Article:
Kṛṣṇa said, “This is not possible for Me. These are rules and regulations of śāstra.” Kṛṣṇa continued, “I am not a prisoner, that you give Me four chapattis and I eat like a cow in a pen. I don’t like this. I eat with My sakhā, friend. I eat in front of everyone, with everyone. I will eat from any plate or hand.”
Like the pastime of Dahi-ciḍā-mahotsava in Pānihāṭi—during the feast, Nityānanda Prabhu went to all the thousands of devotees and took handfuls from everyone’s plate, giving it to Mahāprabhu. Mahāprabhu ate from everyone’s pot. Who saw this? Raghunātha dāsa Gosvāmī, Rāghava Paṇḍita, Śivānanda Sena, and other advanced Vaiṣṇavas. They saw Nityānanda Prabhu taking a handful and giving it somewhere, and Mahāprabhu was accepting everything.
The bhaktas are not controlled by any rules and regulations. Their anurāga is very strong. They have too much anurāga and burn from its heat. This is not a small thing. God drinks and eats this love. Now Sanātana Gosvāmī was feeling bad and said, “Mother, continue cooking as you did before. Never stop cooking and offering like this.”
The next day Sanātana Gosvāmī came and the boys were not crying. Their mother had given a plate. They were sitting down eating and said, “Bābā, thank you. Now don’t come here anymore. Seeing our eating habits, you become disturbed. Therefore don’t come here anymore.” I offer something to God, but am also greedy for this. If the manager gives four rasagullas, and three come back from the offering, he will ask the pūjārī, “What happened to the rasagullā?” If the pūjārī doesn’t give any answer, then the manager will bind and beat him with a whip, saying, “Where did the rasagullā go?”
It is not the rule of anurāga to offer to yourself and not God—this is not bhajana and bhakti.
Raghunandana was the son of Mukunda Datta. Mukunda Datta worshipped a Deity of Gopīnātha. Raghunandana said, “Prabhu, you eat lots of laddus in Vraja-maṇḍala. My mother only gives you a little. I want her to cook a lot, and I will bring everything to you.”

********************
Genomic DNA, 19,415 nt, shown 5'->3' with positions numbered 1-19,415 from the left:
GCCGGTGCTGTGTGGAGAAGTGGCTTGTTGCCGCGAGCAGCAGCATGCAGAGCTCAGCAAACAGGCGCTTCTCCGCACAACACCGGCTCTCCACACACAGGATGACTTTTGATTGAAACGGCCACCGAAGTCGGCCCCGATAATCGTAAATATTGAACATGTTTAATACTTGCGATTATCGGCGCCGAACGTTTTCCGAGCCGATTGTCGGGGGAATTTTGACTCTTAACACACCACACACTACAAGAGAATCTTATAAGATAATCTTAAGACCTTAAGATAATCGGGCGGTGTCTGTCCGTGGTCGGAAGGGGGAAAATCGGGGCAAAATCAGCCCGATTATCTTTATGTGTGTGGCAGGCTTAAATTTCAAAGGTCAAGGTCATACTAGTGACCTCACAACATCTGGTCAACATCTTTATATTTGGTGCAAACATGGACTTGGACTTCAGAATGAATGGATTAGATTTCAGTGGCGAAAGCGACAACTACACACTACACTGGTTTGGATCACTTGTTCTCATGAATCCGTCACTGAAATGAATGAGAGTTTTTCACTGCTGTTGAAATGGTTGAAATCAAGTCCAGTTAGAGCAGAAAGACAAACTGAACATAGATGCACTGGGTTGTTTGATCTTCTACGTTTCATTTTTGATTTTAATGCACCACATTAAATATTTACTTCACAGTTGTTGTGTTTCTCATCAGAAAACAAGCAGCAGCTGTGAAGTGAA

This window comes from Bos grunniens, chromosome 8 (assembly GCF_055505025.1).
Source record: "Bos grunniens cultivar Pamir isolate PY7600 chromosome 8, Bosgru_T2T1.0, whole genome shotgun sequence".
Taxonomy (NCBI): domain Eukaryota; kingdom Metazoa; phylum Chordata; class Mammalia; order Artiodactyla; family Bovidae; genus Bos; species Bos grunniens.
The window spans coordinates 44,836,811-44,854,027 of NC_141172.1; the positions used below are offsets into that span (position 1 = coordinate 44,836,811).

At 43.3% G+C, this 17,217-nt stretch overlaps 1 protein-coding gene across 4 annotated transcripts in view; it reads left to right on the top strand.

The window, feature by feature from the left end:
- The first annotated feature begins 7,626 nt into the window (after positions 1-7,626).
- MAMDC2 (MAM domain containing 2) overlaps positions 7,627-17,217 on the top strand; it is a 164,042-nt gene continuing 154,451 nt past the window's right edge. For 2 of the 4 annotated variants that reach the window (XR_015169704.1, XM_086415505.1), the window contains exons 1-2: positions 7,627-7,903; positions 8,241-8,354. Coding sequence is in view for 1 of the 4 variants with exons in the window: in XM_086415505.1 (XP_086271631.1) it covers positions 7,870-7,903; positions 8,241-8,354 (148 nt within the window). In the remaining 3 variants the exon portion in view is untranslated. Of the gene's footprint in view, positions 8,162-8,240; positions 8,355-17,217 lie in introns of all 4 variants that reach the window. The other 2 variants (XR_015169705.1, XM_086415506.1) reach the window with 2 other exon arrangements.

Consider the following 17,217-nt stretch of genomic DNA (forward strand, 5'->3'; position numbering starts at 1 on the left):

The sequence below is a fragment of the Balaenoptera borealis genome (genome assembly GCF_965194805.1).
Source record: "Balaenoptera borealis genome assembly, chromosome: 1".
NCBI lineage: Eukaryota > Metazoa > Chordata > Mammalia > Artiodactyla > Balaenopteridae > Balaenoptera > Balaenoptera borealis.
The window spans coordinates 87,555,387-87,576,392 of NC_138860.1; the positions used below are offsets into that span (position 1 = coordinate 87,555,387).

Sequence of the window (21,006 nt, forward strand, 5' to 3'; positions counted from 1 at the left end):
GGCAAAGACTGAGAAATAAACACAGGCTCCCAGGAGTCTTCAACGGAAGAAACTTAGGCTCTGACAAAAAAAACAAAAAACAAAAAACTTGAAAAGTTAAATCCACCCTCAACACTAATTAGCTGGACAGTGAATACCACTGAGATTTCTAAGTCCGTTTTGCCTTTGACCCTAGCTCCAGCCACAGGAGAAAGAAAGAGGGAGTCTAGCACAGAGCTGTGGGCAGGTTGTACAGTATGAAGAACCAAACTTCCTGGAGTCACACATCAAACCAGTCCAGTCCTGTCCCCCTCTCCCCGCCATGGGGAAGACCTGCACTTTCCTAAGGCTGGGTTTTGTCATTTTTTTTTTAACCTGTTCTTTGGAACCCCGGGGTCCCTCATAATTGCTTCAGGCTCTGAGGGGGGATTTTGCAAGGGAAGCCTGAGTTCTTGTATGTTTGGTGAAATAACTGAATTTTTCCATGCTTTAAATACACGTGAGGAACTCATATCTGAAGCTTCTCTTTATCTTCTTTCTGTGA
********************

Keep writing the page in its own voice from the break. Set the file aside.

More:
Gopīnātha replied, “Yes, I will carry it here and lock the door, and we will both eat.”
“No, first you eat, and then I will eat; otherwise, my mother will beat me.”
“No, don’t worry. We will eat together. When your mother asks what happened, tell her Gopīnātha ate everything.”
In this way, both Raghunandana and Gopīnātha played together. Raghunandana had pure love for Gopīnātha, and therefore Gopīnātha engaged in loving pastimes with him.
There are millions of followers of rules and regulations. The followers of pure love, anurāga, are very rare in this world. It is very rare to find them.
There are therefore two sampradāyas—one is the lampaṭa–sampradāya, meaning, the anurāga–sampradāya, and the other sampradāya is called vaidhī-mārga, maryādā–mārga–sampradāya. They follow all rules and regulations and etiquette. If there is some discrepancy in following the rules and regulations, like if the bhoga is meant to be offered at six o’clock, and is not, then a fight will ensue. Vaidhi-mārga means to follow the rules and regulations strictly. Sometimes people without a sufficient fund of knowledge establish some etiquette, or rule and regulation, and demand that it be followed by everyone.